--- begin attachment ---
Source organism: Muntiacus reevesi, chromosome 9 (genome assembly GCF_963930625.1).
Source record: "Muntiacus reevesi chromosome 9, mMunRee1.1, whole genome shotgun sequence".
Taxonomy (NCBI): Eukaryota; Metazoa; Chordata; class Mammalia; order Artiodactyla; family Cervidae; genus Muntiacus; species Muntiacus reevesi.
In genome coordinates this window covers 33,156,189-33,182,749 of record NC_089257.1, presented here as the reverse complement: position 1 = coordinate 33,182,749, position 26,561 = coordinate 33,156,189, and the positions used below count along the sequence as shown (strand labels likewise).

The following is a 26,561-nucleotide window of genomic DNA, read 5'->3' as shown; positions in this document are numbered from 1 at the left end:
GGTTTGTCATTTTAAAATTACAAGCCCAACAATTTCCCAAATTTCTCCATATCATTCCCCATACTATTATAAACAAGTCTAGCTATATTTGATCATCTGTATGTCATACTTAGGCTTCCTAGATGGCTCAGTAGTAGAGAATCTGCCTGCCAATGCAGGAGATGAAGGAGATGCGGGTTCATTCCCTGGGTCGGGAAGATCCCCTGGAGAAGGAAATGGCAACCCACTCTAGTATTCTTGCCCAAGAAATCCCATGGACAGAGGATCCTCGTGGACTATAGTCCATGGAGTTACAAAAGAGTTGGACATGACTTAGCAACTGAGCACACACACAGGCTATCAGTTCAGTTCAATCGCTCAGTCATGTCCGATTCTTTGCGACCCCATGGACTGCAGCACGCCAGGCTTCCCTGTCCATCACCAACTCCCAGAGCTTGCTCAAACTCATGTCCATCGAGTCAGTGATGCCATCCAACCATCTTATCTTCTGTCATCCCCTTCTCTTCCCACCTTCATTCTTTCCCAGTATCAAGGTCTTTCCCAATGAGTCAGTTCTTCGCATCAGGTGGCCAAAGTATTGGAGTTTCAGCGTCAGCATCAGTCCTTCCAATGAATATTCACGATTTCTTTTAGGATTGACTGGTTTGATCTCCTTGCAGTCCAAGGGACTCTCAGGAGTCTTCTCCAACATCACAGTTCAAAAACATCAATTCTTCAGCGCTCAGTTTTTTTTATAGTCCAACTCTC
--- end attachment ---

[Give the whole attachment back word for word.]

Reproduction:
Source organism: Muntiacus reevesi, chromosome 9 (genome assembly GCF_963930625.1).
Source record: "Muntiacus reevesi chromosome 9, mMunRee1.1, whole genome shotgun sequence".
Taxonomy (NCBI): Eukaryota; Metazoa; Chordata; class Mammalia; order Artiodactyla; family Cervidae; genus Muntiacus; species Muntiacus reevesi.
In genome coordinates this window covers 33,156,189-33,182,749 of record NC_089257.1, presented here as the reverse complement: position 1 = coordinate 33,182,749, position 26,561 = coordinate 33,156,189, and the positions used below count along the sequence as shown (strand labels likewise).

The following is a 26,561-nucleotide window of genomic DNA, read 5'->3' as shown; positions in this document are numbered from 1 at the left end:
GGTTTGTCATTTTAAAATTACAAGCCCAACAATTTCCCAAATTTCTCCATATCATTCCCCATACTATTATAAACAAGTCTAGCTATATTTGATCATCTGTATGTCATACTTAGGCTTCCTAGATGGCTCAGTAGTAGAGAATCTGCCTGCCAATGCAGGAGATGAAGGAGATGCGGGTTCATTCCCTGGGTCGGGAAGATCCCCTGGAGAAGGAAATGGCAACCCACTCTAGTATTCTTGCCCAAGAAATCCCATGGACAGAGGATCCTCGTGGACTATAGTCCATGGAGTTACAAAAGAGTTGGACATGACTTAGCAACTGAGCACACACACAGGCTATCAGTTCAGTTCAATCGCTCAGTCATGTCCGATTCTTTGCGACCCCATGGACTGCAGCACGCCAGGCTTCCCTGTCCATCACCAACTCCCAGAGCTTGCTCAAACTCATGTCCATCGAGTCAGTGATGCCATCCAACCATCTTATCTTCTGTCATCCCCTTCTCTTCCCACCTTCATTCTTTCCCAGTATCAAGGTCTTTCCCAATGAGTCAGTTCTTCGCATCAGGTGGCCAAAGTATTGGAGTTTCAGCGTCAGCATCAGTCCTTCCAATGAATATTCACGATTTCTTTTAGGATTGACTGGTTTGATCTCCTTGCAGTCCAAGGGACTCTCAGGAGTCTTCTCCAACATCACAGTTCAAAAACATCAATTCTTCAGCGCTCAGTTTTTTTTATAGTCCAACTCTC